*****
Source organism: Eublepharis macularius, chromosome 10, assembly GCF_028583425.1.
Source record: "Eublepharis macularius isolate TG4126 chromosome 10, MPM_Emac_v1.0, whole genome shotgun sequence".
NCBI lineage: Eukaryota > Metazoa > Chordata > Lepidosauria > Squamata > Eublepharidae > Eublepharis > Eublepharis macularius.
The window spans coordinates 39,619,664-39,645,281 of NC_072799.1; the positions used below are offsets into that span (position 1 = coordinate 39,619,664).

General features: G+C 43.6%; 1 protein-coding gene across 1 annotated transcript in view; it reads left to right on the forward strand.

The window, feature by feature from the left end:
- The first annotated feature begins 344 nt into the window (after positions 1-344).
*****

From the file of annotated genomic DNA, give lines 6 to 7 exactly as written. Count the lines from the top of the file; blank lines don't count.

The window, feature by feature from the left end:
- The first annotated feature begins 344 nt into the window (after positions 1-344).